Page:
Happily, many companies forced to downsize and terminate employees last year are now looking to expand in this stronger economy. When reviewing applications, be sure your decision on who to rehire is not affected by whether the employee took FMLA leave when previously employed by you.
The Family and Medical Leave Act ("FMLA") establishes a minimum statutory requirement of 12-weeks of job-protected leave in a 12-month period for a serious health condition. The FMLA applies to employers who have at least 50+ employees within a 75-mile radius. Employees are eligible for FMLA leave if they (1) have a minimum of one year service, (2) a minimum of 1250 hours worked in the past year, and (3) work at a covered worksite. Now you are asking what this has to do with re-hiring employees. An employer cannot violate the FMLA if they gave a former employee leave last year, right? Wrong!
If your decision not to rehire a former employee is based on their taking leave under FMLA, you may have violated the anti-retaliation provision of the FMLA. That was the very issue before the 11th Circuit Court of Appeals in Smith v. Bellsouth Telecommunications, Inc. There, a former Bellsouth employee, Smith, claimed he was not rehired because he used FMLA leave during his earlier period of employment. Though Bellsouth contended he was not an "employee" under the FMLA and therefore could not bring this lawsuit, the court disagreed holding that Smith's claim was valid under the FMLA's anti-retaliation provision.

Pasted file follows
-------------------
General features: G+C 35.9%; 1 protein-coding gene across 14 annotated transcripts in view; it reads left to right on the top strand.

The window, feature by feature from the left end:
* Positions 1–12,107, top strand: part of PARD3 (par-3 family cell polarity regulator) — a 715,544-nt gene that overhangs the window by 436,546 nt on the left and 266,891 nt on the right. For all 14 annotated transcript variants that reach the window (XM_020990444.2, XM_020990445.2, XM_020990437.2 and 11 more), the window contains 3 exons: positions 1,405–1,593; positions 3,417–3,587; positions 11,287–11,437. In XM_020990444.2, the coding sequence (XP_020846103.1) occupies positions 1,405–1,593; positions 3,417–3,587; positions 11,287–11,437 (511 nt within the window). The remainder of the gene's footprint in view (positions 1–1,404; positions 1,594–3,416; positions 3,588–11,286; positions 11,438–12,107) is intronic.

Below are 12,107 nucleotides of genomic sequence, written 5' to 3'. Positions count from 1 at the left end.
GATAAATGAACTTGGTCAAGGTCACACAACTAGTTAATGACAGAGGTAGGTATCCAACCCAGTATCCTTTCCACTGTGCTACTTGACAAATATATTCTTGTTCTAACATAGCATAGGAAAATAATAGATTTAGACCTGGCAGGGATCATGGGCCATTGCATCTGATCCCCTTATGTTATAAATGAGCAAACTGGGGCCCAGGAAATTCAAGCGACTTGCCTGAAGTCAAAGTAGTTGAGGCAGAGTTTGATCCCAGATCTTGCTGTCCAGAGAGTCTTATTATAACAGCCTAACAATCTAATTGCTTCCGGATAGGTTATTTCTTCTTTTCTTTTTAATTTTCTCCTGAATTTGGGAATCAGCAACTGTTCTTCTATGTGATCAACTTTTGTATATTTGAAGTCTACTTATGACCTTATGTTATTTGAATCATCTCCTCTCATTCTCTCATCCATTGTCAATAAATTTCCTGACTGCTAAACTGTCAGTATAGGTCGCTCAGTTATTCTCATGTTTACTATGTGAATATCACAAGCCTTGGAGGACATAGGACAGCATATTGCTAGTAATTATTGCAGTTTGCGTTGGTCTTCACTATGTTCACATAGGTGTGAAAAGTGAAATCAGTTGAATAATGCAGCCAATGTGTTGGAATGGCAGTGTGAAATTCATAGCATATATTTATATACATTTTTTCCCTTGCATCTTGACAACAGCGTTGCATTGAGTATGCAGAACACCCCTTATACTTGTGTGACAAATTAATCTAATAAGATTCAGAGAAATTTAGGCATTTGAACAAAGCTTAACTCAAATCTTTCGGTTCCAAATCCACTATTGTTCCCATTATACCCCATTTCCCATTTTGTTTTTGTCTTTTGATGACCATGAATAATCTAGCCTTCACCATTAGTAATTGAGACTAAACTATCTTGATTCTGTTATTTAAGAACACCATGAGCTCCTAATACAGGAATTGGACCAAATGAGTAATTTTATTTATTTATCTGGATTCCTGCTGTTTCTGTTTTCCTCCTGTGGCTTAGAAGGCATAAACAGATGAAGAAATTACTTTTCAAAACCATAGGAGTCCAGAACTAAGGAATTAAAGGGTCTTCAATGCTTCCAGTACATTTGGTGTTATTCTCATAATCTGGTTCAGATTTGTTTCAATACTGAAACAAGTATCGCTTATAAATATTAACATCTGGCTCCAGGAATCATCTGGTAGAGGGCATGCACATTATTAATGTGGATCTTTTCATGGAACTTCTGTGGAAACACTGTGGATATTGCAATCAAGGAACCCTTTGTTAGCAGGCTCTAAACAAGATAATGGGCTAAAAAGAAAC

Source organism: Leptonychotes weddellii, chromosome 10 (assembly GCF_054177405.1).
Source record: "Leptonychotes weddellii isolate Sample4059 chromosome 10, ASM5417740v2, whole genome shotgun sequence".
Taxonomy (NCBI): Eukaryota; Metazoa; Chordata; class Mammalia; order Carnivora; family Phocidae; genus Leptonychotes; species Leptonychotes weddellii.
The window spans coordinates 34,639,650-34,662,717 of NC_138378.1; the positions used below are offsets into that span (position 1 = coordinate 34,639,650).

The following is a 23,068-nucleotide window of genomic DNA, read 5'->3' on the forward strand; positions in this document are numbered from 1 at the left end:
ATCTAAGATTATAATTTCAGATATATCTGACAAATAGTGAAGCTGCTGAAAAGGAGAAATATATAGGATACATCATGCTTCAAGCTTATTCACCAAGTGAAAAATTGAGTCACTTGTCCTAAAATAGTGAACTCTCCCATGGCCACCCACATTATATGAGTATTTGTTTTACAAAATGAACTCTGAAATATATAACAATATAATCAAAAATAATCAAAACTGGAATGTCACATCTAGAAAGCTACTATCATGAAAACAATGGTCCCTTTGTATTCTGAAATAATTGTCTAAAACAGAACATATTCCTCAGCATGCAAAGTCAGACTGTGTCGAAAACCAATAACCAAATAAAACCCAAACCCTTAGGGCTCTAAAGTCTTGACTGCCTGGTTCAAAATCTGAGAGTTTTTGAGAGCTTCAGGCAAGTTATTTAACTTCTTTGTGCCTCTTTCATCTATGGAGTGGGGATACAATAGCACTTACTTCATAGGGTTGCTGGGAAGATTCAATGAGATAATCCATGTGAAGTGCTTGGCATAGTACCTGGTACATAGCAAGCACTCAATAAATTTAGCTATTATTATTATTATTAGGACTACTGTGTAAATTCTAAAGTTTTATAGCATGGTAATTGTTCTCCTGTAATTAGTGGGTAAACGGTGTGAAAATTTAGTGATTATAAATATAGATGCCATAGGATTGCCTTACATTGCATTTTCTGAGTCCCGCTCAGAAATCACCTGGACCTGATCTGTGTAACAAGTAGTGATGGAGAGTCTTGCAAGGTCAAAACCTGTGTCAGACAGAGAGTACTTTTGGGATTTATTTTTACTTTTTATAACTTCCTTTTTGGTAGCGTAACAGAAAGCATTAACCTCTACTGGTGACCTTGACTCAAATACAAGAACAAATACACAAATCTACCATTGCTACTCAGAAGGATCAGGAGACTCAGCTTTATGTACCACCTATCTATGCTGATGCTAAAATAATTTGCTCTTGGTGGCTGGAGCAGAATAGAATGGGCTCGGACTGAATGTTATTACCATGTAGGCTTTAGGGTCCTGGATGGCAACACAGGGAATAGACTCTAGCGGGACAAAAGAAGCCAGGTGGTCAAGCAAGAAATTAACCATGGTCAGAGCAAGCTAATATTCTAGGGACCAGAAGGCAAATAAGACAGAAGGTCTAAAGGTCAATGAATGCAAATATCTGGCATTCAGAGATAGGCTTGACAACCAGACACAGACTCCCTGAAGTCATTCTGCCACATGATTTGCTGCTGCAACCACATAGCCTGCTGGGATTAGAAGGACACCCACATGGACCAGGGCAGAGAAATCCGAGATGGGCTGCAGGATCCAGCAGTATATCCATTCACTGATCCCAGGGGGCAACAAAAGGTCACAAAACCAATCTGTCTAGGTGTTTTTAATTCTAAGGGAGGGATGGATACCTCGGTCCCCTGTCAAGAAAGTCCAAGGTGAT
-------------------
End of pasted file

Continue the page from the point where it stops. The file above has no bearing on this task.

The court held that the term "employee" in the enforcement provision of the FMLA was ambiguous. The court then looked to the Labor Department's regulations interpreting the FMLA which prohibited employers from discriminating against employees or prospective "employees" who have used FMLA leave, and prohibited employers from using "the taking of FMLA leave as a negative factor in employment actions, such as hiring. The court also noted that other employment statutes, such as Title VII and the Fair Labor Standards Act, define "employee" very broadly and provide protection to applicants, employees and, indeed even former employees. The very purpose of many of the employment statutes, the court wrote, would be thwarted if protection from retaliation were not provided to those at all stages of employment, protecting job applicants all the way through the post-employment reference stage.
Smith's termination forms indicated he was ineligible for rehire based on "use of FMLA and other reasons." While that simple written notation is a landmine on many levels, it did one thing in this case - it provided enough evidence to help Smith survive a motion for summary judgment and go forward with his case. Accordingly, the 11th Circuit held that the district court should not have granted Bellsouth's motion for summary judgment on Smith's retaliation claim.
The lesson learned from that case is simple - an applicant's use of FMLA leave when previously employed by your company may not be considered in determining their eligibility for rehire.